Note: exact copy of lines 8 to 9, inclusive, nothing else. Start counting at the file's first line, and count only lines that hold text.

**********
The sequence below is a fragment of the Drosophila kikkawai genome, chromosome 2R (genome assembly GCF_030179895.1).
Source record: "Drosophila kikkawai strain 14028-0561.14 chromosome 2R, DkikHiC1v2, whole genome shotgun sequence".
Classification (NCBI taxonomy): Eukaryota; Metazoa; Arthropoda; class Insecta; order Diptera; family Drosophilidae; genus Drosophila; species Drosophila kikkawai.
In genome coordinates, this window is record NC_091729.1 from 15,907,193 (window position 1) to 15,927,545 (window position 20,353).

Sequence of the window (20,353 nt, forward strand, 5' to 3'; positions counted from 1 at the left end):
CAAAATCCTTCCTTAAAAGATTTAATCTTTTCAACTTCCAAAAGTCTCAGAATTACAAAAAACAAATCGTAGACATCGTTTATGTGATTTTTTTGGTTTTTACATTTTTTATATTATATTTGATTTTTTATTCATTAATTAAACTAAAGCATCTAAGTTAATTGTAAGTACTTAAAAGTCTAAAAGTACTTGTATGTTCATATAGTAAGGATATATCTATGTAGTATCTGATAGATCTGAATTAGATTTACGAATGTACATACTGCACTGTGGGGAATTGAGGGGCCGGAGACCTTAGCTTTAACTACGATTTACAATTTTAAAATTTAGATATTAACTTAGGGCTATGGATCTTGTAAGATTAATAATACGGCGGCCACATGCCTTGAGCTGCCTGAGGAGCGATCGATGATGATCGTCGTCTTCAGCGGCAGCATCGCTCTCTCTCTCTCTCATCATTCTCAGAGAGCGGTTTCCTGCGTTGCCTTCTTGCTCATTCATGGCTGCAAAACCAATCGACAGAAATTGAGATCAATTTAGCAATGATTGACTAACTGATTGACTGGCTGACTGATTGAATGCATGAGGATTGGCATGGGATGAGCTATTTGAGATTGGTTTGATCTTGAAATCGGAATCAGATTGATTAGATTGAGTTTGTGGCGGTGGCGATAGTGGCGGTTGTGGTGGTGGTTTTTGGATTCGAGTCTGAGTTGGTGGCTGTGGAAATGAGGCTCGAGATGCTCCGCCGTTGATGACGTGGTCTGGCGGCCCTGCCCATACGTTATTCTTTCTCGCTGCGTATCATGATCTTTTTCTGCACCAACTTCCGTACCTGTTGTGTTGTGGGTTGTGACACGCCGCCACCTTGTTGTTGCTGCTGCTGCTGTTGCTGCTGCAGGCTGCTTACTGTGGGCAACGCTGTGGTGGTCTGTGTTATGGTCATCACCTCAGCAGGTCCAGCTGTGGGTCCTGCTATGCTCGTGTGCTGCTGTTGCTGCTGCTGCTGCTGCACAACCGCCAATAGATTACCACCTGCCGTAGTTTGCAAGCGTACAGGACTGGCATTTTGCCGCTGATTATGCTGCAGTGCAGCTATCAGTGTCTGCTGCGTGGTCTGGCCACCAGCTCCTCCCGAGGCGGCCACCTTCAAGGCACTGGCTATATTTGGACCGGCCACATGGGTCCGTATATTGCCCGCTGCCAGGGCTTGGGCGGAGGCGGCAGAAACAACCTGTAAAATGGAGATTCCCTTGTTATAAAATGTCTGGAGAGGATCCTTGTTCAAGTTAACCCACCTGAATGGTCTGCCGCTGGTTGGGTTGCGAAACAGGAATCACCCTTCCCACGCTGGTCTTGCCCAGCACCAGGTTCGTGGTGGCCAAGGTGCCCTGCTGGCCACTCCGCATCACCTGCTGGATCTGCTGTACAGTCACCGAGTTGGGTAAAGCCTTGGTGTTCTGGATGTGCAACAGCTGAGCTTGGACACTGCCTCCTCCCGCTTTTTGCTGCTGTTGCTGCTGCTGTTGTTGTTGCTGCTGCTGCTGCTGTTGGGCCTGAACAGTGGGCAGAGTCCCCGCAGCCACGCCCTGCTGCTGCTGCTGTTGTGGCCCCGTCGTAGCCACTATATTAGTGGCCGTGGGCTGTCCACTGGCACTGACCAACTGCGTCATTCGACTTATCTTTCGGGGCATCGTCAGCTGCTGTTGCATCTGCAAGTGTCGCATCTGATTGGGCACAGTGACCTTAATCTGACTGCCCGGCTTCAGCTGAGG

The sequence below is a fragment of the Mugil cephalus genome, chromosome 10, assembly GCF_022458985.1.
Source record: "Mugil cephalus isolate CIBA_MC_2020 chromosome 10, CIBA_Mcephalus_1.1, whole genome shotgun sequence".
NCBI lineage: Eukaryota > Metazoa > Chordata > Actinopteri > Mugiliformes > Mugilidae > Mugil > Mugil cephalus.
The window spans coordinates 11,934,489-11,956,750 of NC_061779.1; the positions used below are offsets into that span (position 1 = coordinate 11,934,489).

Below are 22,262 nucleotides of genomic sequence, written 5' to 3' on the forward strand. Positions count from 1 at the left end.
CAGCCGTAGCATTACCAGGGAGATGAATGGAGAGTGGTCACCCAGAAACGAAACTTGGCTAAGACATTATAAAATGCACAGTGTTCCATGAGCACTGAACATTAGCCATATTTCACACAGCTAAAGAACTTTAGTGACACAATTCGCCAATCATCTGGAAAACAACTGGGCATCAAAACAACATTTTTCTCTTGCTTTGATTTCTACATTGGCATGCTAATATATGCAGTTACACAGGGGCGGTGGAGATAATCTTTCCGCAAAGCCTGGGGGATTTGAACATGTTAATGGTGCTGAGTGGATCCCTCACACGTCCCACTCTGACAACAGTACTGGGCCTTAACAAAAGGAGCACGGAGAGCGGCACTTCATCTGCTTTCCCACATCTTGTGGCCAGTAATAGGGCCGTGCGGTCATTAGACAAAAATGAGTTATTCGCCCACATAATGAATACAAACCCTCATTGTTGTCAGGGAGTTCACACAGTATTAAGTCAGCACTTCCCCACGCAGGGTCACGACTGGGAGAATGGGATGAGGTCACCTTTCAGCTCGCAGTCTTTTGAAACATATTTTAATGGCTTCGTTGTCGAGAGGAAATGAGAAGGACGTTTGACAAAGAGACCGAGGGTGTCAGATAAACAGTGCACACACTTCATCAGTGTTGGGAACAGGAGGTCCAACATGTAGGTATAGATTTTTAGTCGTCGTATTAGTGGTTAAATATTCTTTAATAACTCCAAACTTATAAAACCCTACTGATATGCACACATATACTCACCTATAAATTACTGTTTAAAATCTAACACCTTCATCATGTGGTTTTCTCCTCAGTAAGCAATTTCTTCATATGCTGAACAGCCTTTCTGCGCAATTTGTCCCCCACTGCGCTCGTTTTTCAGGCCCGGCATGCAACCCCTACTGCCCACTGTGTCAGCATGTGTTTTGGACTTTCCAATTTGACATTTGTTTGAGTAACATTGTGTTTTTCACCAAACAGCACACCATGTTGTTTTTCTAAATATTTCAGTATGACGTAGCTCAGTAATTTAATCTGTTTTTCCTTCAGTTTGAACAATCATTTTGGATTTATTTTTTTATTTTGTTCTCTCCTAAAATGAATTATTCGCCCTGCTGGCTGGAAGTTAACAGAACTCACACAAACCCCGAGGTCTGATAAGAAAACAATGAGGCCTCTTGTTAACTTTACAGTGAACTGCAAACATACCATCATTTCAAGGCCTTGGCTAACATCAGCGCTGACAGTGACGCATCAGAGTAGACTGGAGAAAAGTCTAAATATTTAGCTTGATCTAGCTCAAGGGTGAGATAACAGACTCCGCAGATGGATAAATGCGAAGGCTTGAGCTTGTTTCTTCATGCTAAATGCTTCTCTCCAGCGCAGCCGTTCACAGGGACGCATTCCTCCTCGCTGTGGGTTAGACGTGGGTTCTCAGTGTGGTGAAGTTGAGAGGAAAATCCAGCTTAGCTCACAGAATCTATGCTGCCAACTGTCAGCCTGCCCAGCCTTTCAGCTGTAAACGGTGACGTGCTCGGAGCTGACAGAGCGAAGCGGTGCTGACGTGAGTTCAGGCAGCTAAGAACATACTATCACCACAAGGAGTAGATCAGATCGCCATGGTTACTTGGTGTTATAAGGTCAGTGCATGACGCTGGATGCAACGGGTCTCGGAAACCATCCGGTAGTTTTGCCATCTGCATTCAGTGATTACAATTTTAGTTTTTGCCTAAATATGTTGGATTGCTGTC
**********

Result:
Source record: "Mugil cephalus isolate CIBA_MC_2020 chromosome 10, CIBA_Mcephalus_1.1, whole genome shotgun sequence".
NCBI lineage: Eukaryota > Metazoa > Chordata > Actinopteri > Mugiliformes > Mugilidae > Mugil > Mugil cephalus.